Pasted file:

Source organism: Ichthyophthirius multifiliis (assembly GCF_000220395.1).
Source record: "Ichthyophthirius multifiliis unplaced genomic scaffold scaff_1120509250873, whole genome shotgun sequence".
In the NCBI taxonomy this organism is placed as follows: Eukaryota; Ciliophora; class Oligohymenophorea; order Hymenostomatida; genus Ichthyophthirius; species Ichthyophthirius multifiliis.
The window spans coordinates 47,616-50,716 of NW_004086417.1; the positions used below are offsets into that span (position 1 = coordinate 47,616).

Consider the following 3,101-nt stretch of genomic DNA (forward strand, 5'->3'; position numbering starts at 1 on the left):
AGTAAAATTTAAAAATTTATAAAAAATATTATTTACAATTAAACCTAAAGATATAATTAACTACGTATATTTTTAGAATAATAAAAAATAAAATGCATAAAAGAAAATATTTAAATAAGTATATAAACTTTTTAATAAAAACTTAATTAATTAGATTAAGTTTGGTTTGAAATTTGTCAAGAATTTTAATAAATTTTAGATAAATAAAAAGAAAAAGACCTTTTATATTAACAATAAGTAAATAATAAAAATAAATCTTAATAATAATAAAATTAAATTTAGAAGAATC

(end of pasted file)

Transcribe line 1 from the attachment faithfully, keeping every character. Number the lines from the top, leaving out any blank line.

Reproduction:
Source organism: Ichthyophthirius multifiliis (assembly GCF_000220395.1).